The application was lodged with the European Court of Human Rights on 22 December 2017. Relying on Article 6 (right to a fair hearing), the applicant complained that the disciplinary proceedings and the CAS proceedings had been incompatible with that Article. Under Article 7 (no punishment without law), he complained that the prohibition on retrospective application of law had been breached, as the rules in force at the relevant time – between 2007 and 2011 – had not been applied. Lastly, relying on Article 8 (right to respect for private and family life), he argued that the four-year suspension was incompatible with his freedom to exercise a professional activity.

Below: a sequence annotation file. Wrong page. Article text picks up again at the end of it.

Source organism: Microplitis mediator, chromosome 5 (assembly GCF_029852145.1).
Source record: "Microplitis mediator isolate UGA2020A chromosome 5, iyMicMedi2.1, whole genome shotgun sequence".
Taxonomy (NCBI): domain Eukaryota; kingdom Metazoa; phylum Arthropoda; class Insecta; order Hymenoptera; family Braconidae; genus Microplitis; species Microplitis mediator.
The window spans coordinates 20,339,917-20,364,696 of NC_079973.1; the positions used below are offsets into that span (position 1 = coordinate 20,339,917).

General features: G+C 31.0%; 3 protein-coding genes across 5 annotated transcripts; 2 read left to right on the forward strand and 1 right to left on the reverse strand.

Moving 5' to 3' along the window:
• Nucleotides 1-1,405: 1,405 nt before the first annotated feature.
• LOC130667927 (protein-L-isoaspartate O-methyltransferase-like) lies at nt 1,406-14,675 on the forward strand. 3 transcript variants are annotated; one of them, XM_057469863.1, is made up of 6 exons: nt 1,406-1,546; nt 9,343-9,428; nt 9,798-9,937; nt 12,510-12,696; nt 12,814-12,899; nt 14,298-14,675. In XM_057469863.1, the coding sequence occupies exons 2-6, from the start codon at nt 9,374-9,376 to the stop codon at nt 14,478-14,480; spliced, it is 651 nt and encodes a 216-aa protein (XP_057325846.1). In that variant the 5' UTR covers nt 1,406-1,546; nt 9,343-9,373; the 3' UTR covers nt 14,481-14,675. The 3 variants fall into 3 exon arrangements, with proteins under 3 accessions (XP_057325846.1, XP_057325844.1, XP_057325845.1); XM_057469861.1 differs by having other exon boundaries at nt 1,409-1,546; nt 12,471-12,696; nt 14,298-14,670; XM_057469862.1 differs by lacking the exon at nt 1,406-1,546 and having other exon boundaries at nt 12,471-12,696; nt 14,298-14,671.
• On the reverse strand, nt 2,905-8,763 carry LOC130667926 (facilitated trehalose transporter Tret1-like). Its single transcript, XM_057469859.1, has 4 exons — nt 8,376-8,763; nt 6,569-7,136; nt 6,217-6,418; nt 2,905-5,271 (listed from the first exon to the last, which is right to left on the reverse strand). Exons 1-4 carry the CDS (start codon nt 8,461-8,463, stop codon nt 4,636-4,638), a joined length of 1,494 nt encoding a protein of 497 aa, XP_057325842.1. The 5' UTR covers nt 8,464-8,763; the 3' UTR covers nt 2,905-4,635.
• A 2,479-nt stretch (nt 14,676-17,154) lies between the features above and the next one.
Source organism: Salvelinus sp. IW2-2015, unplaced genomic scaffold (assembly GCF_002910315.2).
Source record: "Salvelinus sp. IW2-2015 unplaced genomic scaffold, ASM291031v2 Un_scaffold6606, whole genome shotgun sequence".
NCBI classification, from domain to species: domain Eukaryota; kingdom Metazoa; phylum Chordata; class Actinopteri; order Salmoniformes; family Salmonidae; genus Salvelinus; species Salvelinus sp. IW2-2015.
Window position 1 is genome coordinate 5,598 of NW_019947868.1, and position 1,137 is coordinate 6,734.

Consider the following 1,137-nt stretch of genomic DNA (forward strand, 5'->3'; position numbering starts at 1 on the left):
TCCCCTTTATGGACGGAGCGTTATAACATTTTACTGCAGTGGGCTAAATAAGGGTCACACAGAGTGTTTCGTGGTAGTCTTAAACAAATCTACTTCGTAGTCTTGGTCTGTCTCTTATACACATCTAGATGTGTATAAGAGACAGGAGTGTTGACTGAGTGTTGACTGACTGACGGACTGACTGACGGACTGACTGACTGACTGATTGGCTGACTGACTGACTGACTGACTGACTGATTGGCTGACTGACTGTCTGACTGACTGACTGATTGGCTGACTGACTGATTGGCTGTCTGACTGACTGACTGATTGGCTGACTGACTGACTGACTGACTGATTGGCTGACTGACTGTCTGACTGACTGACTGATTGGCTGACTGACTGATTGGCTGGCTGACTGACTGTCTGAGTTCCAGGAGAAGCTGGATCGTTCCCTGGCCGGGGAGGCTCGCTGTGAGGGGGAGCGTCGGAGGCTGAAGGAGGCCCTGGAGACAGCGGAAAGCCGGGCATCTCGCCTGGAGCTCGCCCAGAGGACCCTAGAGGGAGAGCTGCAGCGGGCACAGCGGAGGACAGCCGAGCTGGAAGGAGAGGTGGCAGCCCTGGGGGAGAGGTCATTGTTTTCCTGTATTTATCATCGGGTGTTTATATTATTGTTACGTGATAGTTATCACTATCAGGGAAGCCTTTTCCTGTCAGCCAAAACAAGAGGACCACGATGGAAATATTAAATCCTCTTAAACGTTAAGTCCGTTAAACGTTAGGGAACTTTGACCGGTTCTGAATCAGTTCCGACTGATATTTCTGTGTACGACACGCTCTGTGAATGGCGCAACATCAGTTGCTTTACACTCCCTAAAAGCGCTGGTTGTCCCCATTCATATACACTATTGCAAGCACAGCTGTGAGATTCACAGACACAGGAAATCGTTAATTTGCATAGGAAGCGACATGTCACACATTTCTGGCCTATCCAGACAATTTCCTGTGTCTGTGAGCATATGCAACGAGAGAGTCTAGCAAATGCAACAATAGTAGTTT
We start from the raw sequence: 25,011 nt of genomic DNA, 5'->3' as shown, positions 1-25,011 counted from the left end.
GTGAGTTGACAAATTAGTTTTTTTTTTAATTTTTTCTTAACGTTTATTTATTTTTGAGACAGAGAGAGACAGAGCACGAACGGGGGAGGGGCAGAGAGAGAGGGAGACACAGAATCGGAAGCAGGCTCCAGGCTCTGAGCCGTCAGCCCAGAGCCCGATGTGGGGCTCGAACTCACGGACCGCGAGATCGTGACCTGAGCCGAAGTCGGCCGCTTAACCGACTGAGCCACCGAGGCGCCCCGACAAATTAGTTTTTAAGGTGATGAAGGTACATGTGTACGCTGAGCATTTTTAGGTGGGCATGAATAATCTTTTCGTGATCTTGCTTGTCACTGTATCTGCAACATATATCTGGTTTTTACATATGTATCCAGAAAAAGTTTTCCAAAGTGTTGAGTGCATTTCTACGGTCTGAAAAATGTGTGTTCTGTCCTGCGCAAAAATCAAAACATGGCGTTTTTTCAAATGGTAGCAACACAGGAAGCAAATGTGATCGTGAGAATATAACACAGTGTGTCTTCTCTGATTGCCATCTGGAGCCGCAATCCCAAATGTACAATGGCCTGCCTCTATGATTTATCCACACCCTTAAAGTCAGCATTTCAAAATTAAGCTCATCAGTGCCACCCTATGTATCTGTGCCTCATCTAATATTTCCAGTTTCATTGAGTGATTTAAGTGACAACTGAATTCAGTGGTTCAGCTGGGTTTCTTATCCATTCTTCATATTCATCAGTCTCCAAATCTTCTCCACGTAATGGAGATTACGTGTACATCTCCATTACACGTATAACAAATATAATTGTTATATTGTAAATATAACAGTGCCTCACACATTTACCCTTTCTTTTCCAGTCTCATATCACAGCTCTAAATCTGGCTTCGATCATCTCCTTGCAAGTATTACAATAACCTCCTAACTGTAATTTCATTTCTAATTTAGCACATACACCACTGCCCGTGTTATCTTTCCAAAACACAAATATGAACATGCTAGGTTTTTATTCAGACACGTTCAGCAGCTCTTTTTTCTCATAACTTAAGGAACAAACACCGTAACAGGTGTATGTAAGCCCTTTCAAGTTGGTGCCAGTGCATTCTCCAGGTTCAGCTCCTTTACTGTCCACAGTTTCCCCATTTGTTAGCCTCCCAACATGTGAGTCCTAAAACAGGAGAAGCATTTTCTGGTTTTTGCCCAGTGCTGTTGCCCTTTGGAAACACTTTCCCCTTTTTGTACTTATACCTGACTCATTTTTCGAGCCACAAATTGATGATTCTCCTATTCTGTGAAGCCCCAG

The decision was given by a Chamber of seven judges, composed as follows:
Paul Lemmens (Belgium), President;
Georgios A. Serghides (Cyprus);
Helen Keller (Switzerland);
Alena Poláčková (Slovakia);
María Elósegui (Spain);
Gilberto Felici (San Marino);
Lorraine Schembri Orland (Malta); and also
Stephen Phillips, Section Registrar.
The Court reiterated that under Article 35 of the Convention any complaints brought before it should first have been raised before the relevant domestic courts, failing which the application would be inadmissible1. In the present case, the Court noted that the applicant had only raised before the Federal Court his complaints alleging the arbitrariness and unfairness of the arbitral award.